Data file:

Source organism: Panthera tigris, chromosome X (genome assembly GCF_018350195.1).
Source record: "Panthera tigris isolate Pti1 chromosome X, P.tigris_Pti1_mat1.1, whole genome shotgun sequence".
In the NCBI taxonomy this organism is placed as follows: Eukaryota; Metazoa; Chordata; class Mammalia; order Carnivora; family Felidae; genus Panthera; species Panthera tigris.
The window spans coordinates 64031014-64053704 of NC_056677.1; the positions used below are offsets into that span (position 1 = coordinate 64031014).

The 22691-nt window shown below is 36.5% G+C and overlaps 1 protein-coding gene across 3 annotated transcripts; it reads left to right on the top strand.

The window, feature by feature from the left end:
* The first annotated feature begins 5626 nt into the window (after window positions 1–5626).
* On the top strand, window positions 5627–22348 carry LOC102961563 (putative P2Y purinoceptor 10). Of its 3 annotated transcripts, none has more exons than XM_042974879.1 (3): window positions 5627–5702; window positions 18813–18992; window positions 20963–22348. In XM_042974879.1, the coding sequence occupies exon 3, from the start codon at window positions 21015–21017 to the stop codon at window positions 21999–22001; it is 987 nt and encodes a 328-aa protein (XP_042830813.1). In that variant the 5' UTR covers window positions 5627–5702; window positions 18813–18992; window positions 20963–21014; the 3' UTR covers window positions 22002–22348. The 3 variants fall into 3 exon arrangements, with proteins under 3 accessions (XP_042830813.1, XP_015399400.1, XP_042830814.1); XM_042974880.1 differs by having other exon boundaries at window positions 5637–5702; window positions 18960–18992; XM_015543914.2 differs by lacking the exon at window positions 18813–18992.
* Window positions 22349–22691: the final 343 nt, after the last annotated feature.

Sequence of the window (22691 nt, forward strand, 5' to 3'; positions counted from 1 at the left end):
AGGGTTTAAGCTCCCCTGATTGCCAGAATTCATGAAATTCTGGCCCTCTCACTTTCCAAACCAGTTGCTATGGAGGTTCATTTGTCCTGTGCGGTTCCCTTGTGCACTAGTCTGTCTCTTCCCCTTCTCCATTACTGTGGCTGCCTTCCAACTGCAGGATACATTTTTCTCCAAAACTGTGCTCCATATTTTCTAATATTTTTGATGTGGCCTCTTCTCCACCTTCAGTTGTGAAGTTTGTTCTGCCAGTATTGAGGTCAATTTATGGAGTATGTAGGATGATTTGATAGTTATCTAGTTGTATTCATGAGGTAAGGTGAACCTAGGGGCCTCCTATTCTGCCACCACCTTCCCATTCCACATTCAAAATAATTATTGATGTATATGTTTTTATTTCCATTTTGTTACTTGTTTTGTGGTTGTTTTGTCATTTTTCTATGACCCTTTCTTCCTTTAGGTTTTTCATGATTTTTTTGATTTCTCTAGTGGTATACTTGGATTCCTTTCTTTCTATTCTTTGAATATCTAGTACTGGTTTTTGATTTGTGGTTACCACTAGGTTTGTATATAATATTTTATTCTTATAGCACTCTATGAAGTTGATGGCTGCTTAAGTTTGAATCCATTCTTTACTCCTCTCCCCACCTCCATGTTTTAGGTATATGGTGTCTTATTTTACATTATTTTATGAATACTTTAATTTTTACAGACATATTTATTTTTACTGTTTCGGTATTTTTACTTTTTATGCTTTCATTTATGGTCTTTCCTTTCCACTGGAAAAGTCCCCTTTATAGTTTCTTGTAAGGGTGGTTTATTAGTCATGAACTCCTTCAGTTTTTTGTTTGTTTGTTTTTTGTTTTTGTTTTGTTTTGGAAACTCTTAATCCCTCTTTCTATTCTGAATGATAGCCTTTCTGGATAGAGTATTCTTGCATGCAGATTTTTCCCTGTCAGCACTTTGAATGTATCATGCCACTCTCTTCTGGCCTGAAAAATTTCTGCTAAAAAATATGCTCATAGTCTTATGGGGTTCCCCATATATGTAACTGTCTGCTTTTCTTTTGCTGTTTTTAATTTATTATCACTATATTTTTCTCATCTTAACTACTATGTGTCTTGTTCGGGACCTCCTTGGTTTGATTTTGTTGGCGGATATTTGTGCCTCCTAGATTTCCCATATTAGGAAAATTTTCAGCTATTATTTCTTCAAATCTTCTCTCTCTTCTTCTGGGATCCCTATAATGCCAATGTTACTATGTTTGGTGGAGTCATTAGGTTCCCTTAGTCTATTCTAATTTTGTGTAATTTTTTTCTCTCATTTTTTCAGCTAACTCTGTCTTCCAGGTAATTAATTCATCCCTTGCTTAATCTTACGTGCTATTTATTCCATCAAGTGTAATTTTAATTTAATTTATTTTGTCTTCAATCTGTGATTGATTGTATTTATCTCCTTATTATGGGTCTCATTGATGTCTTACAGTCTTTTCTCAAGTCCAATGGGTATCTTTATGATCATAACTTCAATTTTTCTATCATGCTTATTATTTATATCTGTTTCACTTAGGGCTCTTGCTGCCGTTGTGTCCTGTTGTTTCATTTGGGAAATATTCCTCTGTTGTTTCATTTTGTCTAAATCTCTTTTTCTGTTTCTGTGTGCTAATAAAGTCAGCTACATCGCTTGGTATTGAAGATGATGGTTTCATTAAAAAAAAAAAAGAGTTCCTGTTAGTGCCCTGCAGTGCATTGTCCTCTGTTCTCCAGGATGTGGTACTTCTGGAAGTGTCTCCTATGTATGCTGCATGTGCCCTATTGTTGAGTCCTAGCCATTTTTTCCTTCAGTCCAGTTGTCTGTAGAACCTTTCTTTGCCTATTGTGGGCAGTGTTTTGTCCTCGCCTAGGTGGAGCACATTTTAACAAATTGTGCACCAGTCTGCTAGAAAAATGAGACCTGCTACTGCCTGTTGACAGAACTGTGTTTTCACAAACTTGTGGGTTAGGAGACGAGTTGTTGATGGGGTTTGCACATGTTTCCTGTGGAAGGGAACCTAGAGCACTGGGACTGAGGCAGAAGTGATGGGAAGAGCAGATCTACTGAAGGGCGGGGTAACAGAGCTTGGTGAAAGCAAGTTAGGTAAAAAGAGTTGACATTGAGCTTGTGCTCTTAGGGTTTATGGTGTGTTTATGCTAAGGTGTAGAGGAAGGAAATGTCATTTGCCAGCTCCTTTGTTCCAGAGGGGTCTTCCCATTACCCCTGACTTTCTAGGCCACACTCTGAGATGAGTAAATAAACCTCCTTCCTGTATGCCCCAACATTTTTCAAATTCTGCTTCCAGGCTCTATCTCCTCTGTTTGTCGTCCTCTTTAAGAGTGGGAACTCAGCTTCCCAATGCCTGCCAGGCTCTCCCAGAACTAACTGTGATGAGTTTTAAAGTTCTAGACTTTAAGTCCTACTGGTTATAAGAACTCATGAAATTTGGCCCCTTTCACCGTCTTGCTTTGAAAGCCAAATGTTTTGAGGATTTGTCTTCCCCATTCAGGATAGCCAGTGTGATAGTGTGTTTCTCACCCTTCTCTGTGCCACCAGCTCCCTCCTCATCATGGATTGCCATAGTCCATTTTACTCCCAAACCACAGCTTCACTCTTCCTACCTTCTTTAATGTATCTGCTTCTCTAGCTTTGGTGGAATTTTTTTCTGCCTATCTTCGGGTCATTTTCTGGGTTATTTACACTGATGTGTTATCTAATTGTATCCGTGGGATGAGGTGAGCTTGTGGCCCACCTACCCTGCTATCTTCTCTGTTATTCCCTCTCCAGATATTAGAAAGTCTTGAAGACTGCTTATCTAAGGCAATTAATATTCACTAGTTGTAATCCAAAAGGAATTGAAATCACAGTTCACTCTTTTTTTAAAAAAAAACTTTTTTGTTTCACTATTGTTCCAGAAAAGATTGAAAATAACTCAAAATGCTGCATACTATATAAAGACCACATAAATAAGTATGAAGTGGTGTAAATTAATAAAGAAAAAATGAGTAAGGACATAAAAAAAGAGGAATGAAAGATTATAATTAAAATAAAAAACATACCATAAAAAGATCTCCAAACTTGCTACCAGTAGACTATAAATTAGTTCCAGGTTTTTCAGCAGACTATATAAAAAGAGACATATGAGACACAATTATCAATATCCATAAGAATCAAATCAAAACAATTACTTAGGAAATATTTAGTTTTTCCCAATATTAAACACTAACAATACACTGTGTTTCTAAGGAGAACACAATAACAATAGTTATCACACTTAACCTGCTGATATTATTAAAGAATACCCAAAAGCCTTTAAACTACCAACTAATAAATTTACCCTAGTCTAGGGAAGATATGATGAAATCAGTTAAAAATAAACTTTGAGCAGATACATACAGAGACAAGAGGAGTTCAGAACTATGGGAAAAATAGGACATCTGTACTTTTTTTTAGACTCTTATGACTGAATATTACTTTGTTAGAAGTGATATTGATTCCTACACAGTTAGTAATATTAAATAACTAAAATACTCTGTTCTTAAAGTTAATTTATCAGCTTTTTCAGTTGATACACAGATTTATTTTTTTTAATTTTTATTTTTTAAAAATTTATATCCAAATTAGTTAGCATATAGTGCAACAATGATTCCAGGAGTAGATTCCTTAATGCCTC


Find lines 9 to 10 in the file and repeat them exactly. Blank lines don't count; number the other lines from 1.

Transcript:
* Window positions 22349–22691: the final 343 nt, after the last annotated feature.

Sequence of the window (22691 nt, forward strand, 5' to 3'; positions counted from 1 at the left end):